My conscience is clear. I live in a state where a Republican will win with minimal fight. The social and religious majority around me will vote en masse for the Republican party, no questions asked. This was no less apparent when members of The Church of Jesus Christ of Latter Day Saints - the majority of voters within my state - voted for the least moral and least righteous option. As such, I could have voted for any of the other eight options in this state, and I did.
I could have even written in a candidate, if I wanted to. But apparently, Doctor Who isn't real.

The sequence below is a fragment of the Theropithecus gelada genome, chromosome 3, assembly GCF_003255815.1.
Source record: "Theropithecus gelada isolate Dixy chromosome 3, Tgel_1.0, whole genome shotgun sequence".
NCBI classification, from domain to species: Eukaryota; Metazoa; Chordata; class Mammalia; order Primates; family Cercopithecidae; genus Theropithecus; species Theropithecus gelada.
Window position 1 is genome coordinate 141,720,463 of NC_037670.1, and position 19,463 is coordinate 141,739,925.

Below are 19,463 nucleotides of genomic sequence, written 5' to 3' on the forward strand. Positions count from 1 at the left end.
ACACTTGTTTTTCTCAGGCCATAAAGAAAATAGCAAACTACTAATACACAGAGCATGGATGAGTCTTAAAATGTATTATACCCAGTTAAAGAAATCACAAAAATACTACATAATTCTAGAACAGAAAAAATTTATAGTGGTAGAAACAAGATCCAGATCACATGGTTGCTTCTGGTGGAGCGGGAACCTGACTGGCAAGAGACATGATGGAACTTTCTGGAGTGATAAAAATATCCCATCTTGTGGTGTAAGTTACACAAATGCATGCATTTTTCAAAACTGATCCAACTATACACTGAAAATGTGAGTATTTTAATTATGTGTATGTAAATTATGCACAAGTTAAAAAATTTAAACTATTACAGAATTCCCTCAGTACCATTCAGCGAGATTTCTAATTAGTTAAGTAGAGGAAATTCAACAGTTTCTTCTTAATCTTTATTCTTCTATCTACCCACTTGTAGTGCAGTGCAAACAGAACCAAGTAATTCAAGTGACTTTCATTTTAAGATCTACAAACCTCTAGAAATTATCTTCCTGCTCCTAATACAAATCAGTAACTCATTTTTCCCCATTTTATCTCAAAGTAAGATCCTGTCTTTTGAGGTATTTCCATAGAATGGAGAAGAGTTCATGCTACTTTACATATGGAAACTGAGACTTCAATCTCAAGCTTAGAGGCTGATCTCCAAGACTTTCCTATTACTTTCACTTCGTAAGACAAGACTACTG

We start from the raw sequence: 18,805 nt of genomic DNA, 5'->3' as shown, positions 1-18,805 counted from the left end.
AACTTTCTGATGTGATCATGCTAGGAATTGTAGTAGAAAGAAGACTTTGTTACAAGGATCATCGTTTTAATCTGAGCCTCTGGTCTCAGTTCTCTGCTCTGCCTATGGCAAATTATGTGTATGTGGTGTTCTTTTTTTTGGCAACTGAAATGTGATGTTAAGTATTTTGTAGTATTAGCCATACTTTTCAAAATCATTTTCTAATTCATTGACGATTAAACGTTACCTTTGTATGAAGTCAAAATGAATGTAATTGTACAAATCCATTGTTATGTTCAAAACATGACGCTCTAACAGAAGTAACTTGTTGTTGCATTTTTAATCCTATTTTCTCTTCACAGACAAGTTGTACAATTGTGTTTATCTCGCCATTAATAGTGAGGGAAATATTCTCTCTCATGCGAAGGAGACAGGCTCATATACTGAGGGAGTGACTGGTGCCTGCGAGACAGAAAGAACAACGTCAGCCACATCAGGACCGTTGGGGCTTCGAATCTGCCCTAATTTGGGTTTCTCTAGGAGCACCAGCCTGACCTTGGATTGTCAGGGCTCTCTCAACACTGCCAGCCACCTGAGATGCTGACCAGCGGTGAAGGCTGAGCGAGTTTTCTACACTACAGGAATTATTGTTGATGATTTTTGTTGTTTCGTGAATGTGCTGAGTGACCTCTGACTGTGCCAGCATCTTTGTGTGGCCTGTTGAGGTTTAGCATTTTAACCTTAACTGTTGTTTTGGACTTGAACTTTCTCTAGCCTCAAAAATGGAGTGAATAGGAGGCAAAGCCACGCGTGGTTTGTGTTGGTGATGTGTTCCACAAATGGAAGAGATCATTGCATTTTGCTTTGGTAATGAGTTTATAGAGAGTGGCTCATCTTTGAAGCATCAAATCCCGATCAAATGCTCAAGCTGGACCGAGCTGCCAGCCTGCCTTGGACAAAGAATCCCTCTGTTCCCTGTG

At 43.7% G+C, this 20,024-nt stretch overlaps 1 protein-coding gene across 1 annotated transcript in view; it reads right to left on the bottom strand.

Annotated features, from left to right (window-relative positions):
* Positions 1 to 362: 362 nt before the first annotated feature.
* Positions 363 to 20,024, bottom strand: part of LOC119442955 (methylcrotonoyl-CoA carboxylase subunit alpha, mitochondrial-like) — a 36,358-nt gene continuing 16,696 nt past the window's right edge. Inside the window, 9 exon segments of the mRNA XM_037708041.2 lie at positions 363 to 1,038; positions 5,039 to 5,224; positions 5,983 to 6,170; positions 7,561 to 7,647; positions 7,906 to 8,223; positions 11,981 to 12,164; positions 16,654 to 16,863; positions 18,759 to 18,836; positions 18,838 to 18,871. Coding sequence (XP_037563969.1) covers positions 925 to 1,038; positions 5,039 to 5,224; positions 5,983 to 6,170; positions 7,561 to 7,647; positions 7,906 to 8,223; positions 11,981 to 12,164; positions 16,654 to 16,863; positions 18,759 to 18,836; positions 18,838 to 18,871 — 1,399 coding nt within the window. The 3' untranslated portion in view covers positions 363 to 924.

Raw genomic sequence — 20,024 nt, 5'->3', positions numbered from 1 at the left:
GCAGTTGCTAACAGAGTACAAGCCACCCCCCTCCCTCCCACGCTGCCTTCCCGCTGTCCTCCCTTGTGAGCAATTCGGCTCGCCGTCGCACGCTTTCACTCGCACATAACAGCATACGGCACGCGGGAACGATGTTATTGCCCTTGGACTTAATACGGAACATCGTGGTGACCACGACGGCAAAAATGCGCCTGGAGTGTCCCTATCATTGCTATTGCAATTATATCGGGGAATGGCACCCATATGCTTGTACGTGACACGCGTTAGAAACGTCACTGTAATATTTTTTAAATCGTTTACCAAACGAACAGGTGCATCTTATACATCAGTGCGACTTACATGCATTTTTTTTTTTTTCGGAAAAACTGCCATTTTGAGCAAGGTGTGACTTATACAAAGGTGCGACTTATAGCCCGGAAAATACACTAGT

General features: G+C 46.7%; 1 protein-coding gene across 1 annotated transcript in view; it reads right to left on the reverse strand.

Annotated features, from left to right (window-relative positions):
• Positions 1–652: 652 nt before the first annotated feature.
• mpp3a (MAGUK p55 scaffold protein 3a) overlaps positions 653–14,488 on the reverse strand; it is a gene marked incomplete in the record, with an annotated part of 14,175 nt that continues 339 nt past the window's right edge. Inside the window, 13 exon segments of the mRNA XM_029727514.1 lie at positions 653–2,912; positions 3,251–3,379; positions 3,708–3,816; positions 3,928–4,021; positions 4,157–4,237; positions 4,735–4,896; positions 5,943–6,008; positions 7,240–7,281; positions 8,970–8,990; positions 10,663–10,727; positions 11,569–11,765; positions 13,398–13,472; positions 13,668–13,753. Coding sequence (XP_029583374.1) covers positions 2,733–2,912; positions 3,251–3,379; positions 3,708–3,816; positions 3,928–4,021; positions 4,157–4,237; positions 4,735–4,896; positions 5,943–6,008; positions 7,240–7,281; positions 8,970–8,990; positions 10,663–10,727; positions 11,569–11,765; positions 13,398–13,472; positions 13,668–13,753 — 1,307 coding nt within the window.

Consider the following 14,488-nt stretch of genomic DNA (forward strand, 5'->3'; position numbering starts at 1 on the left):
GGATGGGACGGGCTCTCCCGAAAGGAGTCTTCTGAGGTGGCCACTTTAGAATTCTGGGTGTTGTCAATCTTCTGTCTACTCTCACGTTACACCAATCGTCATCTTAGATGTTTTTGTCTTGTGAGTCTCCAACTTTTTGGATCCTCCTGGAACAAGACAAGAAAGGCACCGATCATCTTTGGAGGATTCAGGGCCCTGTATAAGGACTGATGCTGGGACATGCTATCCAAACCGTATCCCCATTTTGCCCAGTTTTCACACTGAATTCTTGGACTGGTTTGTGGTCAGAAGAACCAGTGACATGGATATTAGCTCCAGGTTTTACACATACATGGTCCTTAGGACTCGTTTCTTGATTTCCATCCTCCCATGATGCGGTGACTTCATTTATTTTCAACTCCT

is not about single lines
it's a conversation, it's about talking and being heard, about being understood as more than a line
of a heart
it's not about creating smaller sentences, making ideas possible or making thoughts right or wrong
it's about being
it's simply about being
driving down the road
halfway between dark and light
car after car truck after truck
on my way home tonight
on my way home to my wife
and my kids
a long day spent helping people
who have flipped their lids
I can't wait to be home
to hug them, to pick them up
to throw them around
each day the same
and each day different
and yet another day
I know I'm home in spirit
my deeds can be found
but my presence is missed;
my absence is frowned
oh, if I could be home, each and every day
I'd be home with my family
and writing my life away
© 2015 Eric Palmatier